It also has a dark side.

The recycling wool industry has a vast, largely unknown shadow footprint. For starters, it is an entirely unregulated industry that employs thousands of workers in India alone.

Whole factories run on subcontracted labour hired by jobbers working to quotas, and workers do not receive minimum employment benefits, do not have the right to associate and have no job security. They work in poor environmental conditions, use old machinery, often with dangerous working practices such as mending moving parts, and suffer respiratory problems from exposure to fibres, dust and chemicals. On average, a man working in a shoddy spinning mill earns c. Rs 180/day, or $3-3.50 for a 12-hour shift before advances and obligatory deductions etc. Women cutters earn up to Rs70 ($1.40) a day before deductions for an 8-hour shift. There is no obvious evidence of child labour, but babies and young children often accompany their mothers to the cutting floor for the day.” (Source: Lucy Norries, ‘Worn Clothing‘)



  • Reusing fabric that is already produced and available
  • Concerns over animal cruelty in the original production
  • Hazardous working conditions and health concerns, particularly respiratory in nature due to  frequent exposure to fibres, dust and chemicals
  • Poor labour and environmental standards
  • Provides income to marginalized people
  • 90% of the blanket industry output is sold within India to the poor as an affordable option in winter months. As part of the extensive informal economy, it remains unregulated and end products are not tested for their safety for human use


Organic Wool: Our grade B

Organic wool is from sheep that have not been exposed to chemicals like pesticides and are kept in humane and good farm conditions.

It also requires certified organic livestock production with the following basic requirements: livestock must be fed only certified organic feed and forage; synthetic pesticides, hormones, vaccinations, and genetic engineering are prohibited; wool growers must use practices that encourage livestock health. In addition to certification with approved agencies, these standards also require detailed record keeping and annual reviews by independent inspectors. (source)


  • Generally produced on small scale farms operations where animal cruelty is less of a concern
  • All animal farming operations have a higher carbon footprint than plant based fabrics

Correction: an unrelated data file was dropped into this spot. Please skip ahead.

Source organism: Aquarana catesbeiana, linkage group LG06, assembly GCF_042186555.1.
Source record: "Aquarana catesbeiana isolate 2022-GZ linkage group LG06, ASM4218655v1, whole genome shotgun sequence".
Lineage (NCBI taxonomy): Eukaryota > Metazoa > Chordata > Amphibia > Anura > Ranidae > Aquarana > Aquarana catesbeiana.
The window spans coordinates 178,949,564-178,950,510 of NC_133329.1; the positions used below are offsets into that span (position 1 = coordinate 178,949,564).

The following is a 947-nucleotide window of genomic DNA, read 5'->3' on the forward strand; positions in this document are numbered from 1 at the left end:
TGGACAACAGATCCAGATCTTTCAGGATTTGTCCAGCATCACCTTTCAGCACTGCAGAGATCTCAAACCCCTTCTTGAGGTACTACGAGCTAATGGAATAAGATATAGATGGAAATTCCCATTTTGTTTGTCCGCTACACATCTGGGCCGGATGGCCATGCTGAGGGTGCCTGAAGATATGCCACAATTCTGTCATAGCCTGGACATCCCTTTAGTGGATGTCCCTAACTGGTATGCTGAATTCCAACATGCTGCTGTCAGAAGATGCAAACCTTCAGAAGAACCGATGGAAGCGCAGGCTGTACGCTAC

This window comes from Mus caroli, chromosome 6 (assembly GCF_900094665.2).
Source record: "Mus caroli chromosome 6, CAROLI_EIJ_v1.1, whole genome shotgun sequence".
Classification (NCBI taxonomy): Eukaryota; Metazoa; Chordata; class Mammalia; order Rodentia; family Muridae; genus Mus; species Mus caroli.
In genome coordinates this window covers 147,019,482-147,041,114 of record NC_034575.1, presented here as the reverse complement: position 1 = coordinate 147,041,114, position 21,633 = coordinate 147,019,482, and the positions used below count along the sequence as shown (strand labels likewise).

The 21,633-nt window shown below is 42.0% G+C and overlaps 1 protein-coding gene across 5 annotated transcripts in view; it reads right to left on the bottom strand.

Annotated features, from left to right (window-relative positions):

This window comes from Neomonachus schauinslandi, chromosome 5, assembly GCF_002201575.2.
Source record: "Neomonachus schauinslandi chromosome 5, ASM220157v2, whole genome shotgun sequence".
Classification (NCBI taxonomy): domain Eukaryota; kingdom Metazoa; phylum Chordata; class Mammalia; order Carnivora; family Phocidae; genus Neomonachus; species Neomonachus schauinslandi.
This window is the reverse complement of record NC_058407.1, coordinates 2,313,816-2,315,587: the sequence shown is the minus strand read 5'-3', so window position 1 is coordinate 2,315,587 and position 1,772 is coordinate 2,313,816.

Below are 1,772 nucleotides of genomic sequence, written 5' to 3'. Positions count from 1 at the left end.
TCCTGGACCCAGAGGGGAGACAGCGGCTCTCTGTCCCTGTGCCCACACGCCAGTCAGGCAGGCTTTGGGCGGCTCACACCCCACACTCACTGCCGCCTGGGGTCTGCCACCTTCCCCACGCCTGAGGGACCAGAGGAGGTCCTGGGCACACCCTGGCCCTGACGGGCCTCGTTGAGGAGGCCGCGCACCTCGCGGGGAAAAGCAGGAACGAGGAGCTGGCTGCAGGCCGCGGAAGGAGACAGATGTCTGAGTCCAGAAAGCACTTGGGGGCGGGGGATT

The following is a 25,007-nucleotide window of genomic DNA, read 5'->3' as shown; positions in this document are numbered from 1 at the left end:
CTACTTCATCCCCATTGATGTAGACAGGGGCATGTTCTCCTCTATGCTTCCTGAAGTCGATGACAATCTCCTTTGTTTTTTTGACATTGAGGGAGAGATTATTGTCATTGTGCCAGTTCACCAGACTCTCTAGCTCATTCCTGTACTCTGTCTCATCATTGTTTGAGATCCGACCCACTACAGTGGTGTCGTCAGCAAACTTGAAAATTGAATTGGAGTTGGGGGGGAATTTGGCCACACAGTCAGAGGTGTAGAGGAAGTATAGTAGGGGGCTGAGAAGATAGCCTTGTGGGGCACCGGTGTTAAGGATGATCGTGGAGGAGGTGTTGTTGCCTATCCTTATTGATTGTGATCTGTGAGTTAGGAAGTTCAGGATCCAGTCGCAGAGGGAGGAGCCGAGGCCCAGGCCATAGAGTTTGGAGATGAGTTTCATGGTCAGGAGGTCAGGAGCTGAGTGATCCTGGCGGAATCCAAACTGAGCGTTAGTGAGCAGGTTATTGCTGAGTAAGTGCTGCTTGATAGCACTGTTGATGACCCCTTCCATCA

• Often used by marginalized people to keep local industries profitable





Ramie: Our grade – B+

The ramie plant is grown for fibre mainly in China, Brazil, the Lao PDR, and the Philippines.

While it is considered a promising “ecological” fibre for use in textiles, fibre extraction and cleaning is currently difficult and labour-intensive.

Ramie fiber is known especially for its ability to hold shape, reduce wrinkling, and introduce a silky lustre to the fabric’s appearance. It is not as durable as other fibers and so is usually used as a blend with cotton or wool.


  • Like linen, ramie fabric tends to wrinkle easily and needs to be ironed which increases its energy consumption
  • Naturally growing
  • Not as durable as many other natural fabrics
  • Biodegradeable


Composition leather: Our grade C+

Composition leather is made from recycled leather off-cuts, trimmings and shavings of leather products that would normally be sent by the leather industry to the landfill.

The type of leather specifically used in the manufacture of composition leather is called ‘wet blue’. This raw material, which is duck-egg blue in colour (hence the name), comes straight from tanning. The shavings are bonded to a fabric layer commonly using a process such a hydro-entanglement to force the leather dust into the fabric layer. The product is then finished, typically with a polyurethane based system to give a resemblance of leather. The amount of leather shavings within the final product typically constitute less than 50% of the product.

Some manufacturers that have changed the manufacturing process of composition leather by removing polyurethane and replacing it with an eco-friendly adhesive to bond the leather.

The supplier’s carbon footprint is dramatically reduced as a result because there are no oil-based adhesives present in the process. E-Leather®, for instance, produces no harmful waste waters in the manufacture of its composition leather. Their process is a continuous closed-looped system, with 95% of all water used in production being recycled.(source)